In about six weeks, my son Ewan turns five. Five.

I have no idea how he got there so fast. I was watching some old YouTube videos of him when he was my daughter’s age (she’s three), and it struck me how quickly the time has passed between then and now.

Then, he was a stumbling, finding-his-balance not-quite-baby-but-not-quite-little-boy. Now, he’s a confident little boy that doesn’t seem so little.

He has great friends and play dates. He gets dressed himself. He can get his own breakfast. He knows how to switch on the Xbox One and work it with voice-commands. Simply put, he’s independent and thinks for himself.

Yes, he still needs mummy and daddy for the important things, but he’s his own little person. And it’s great to see.

It’s also a reminder that these halcyon years will soon be gone and, while they’ll be replaced with new memories and experiences, the ones we can create now shouldn’t be put off.

The email I’m crafting can wait to give a hug. The image I’m searching for a blog post can wait for kick ball. The cleaning I’m going to do can wait until after the trip to the park while the weather allows. The newspaper can wait and be replaced by sitting on the sofa reading books.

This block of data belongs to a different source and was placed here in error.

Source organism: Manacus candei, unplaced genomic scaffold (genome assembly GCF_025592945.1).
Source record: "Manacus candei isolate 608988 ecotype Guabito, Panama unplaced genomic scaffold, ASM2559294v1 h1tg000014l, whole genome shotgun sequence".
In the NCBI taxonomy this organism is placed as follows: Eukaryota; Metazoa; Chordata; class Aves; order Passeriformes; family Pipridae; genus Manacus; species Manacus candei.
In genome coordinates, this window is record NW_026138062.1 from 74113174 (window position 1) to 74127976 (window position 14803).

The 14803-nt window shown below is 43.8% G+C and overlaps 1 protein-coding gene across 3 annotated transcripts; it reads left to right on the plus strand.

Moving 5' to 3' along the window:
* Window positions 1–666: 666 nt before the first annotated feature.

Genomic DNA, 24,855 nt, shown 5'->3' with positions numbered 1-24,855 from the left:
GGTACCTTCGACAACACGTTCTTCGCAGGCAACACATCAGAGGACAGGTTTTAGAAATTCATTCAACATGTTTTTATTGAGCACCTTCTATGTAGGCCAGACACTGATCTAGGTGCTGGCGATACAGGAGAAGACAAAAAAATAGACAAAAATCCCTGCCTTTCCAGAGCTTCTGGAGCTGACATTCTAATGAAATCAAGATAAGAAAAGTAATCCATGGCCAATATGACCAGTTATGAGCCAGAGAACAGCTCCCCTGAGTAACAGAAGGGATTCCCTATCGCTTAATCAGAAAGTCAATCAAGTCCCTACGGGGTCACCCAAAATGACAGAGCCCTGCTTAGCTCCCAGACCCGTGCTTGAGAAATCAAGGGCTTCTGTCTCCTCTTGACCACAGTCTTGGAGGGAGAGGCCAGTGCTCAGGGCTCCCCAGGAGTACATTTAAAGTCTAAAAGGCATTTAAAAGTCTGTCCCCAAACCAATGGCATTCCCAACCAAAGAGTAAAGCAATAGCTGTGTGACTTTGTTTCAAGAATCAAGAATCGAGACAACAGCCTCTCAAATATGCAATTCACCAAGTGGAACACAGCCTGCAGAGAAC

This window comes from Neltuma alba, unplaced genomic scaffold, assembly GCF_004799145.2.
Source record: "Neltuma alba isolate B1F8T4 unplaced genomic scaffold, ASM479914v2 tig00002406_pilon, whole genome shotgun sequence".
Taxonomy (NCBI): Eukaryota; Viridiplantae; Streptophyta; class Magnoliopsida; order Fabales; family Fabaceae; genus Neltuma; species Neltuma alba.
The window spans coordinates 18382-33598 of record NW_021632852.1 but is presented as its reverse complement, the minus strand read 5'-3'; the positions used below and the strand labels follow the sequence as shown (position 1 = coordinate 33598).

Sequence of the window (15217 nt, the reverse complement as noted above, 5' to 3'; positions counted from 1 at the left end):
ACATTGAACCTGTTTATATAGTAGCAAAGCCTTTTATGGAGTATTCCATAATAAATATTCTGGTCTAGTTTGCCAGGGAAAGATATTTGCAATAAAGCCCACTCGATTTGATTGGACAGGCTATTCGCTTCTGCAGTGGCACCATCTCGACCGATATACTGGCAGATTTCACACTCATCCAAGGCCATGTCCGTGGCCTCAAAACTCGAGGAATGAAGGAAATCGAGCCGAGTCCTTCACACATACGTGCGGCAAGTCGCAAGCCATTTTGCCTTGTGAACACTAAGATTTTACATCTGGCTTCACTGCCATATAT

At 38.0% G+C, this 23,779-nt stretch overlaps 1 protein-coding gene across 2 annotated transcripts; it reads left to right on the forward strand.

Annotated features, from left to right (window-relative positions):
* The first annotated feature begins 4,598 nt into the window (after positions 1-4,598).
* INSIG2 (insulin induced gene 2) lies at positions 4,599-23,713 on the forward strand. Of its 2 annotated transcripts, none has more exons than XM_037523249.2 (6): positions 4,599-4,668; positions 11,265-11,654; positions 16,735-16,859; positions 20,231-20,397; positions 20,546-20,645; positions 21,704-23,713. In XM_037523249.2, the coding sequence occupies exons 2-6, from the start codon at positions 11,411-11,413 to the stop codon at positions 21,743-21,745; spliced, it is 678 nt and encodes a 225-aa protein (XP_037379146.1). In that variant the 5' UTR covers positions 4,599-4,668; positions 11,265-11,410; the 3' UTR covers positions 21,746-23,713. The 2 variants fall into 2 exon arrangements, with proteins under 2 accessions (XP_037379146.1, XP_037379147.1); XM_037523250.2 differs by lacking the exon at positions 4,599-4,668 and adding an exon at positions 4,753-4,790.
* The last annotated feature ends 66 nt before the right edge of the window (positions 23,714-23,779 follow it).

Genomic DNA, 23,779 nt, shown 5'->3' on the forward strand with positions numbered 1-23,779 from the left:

All these little experiences we can make now. And not just little ones. We can take a train trip; draw silly pictures on our driveway; make a project out of the backyard where the kids can build their very own play area to their liking.

We can build memories.

Even for ourselves, we can do this.

  • We can hold our loved one’s hand for the simple act of doing so connects us.
  • We can smile at a stranger for the simple reason warmth is better than blindness.
  • We can sit on a hill, close our eyes and enjoy the breeze on our face.
  • We can make a meal we’ve never made before and ruin it, and smile at the failure, because who cares?

We’re building memories. We can add flavour to these memories, to make them uniquely us, and we can savour them for as long as it takes to satiate us. We can experience what it actually means to be, versus the belief of what’s meant to be.

We just need to slow down and see where that experience begins.